spanair flightI’ve been on hundreds of flights in my life and am somewhat reluctant to say I zone out through most safety procedure demonstrations. (I’ve memorized them through airline hypnosis.) I try my best to appear attentive but am usually thinking about all else – except when I hear, “flight attendants, cross-check.” You may also be wondering what this kung-fu-maneuver-sounding announcement means. To find out, after my last flight en route to Traverse City, Michigan I took a moment to ask one of the attendants who kindly deciphered cross-check for me.

There Are Usually Two Announcements

The first (I must still have been dreaming about my upcoming travel stops) I hadn’t noticed, is typically something like “arm doors and cross check.” To board an airplane the doors must obviously be open. However, before they’re opened and unlocked, the inflatable slides we ignore listening about prior to take off must be disconnected from the door. That prevents the slide from popping out when the doors are opened. The first cross-check announcement is a reminder before liftoff for the flight attendants to properly seal the doors and reattach the slides in case they’re needed.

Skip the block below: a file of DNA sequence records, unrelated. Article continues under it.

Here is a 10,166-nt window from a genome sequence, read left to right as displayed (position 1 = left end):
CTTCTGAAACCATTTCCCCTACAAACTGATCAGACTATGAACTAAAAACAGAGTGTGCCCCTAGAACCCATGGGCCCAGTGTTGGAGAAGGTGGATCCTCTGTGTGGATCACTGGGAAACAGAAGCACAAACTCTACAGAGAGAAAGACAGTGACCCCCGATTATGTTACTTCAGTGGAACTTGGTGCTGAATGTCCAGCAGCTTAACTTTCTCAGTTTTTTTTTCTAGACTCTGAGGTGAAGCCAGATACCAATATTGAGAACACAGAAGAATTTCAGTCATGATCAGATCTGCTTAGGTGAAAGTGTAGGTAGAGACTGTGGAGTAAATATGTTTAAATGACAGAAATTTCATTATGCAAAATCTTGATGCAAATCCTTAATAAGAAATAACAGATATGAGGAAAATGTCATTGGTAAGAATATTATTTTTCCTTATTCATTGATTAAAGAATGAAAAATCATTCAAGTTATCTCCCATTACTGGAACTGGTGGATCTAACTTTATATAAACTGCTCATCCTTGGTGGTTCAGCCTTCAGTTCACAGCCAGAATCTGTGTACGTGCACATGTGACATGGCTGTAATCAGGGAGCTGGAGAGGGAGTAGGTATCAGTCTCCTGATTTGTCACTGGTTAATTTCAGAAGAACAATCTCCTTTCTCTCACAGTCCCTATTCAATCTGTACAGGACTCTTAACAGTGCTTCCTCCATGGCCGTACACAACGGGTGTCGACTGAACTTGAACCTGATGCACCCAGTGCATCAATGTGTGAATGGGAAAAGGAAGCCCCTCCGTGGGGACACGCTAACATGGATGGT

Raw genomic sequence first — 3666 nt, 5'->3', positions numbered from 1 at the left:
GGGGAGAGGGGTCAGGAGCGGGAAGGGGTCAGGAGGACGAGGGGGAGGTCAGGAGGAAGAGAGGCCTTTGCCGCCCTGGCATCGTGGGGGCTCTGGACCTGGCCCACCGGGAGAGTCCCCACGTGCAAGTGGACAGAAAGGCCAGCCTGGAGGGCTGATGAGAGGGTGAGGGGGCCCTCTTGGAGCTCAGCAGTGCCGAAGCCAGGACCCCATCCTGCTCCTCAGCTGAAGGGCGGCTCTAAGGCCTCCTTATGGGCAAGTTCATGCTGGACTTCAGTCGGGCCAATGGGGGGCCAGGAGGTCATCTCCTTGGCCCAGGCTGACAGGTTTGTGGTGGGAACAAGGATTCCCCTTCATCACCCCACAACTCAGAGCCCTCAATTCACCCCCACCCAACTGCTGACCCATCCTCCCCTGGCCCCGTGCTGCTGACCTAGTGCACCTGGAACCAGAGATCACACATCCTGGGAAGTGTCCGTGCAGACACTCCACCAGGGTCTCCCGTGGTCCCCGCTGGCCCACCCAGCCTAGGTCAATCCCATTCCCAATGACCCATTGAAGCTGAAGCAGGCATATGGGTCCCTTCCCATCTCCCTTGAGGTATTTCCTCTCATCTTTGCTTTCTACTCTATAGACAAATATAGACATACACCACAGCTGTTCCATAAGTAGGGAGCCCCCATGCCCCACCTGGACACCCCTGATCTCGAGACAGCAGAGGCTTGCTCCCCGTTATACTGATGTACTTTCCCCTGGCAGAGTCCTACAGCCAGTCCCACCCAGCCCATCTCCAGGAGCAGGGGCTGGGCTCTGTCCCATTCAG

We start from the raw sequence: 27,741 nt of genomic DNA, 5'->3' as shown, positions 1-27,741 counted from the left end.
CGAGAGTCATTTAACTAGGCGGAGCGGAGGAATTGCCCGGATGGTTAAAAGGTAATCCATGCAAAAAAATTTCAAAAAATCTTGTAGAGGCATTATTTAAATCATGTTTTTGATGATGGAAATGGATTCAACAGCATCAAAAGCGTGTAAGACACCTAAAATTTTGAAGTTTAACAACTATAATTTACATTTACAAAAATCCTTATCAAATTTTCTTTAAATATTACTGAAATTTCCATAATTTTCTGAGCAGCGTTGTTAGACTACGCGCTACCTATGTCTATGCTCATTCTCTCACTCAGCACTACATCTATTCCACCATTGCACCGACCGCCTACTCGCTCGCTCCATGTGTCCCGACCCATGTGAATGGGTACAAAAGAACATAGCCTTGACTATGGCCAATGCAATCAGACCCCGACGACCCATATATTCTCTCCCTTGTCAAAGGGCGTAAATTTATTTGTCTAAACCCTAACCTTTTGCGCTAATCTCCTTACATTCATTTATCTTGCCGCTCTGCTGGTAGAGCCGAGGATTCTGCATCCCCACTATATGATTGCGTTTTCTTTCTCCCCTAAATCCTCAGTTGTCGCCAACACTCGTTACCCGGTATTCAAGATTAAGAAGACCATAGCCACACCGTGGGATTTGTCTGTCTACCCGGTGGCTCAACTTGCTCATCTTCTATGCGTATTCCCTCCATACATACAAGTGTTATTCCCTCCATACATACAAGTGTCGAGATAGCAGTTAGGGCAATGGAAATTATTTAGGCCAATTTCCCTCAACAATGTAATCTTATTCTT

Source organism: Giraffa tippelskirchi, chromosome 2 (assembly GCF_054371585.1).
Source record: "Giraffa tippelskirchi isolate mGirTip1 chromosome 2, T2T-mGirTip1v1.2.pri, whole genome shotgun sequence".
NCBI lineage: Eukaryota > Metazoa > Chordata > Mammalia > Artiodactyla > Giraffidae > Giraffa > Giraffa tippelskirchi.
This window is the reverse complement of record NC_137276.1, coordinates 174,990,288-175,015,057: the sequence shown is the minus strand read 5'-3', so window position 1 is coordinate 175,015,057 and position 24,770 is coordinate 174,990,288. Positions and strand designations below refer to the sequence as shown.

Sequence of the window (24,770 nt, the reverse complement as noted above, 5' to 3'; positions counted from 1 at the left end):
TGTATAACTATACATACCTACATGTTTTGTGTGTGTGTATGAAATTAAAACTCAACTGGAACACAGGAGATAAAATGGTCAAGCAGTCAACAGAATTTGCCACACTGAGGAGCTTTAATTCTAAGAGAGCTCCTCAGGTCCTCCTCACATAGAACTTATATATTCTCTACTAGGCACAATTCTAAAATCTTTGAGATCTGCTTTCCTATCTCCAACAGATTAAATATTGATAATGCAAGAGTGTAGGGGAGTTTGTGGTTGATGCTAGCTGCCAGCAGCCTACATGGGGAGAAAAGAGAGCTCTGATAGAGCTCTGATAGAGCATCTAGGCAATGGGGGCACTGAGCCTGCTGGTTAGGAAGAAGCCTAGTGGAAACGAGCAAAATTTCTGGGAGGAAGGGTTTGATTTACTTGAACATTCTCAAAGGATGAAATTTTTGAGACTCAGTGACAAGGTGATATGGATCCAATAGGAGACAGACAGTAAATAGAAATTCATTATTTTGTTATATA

“Cross-check complete” means just that. Flight attendants have verified that the doors on both sides of the aircraft are properly locked and their evacuation slides ready in case of an emergency.

What Would Happen Someone Forgets A Cross Check?

Something like this, when the airplane door is opened. Imagine that happening after pulling up to the airport gate.

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So once you land, another cross-check is done to make sure the safety slides are properly disengaged from the doors. Now, next time you’re daydreaming before your next flight, you’ll know those flight attendants aren’t talking about ninja training. Rather, they’re making sure the evacuation slides are ready before you’re in the air and don’t deploy right before you deplane.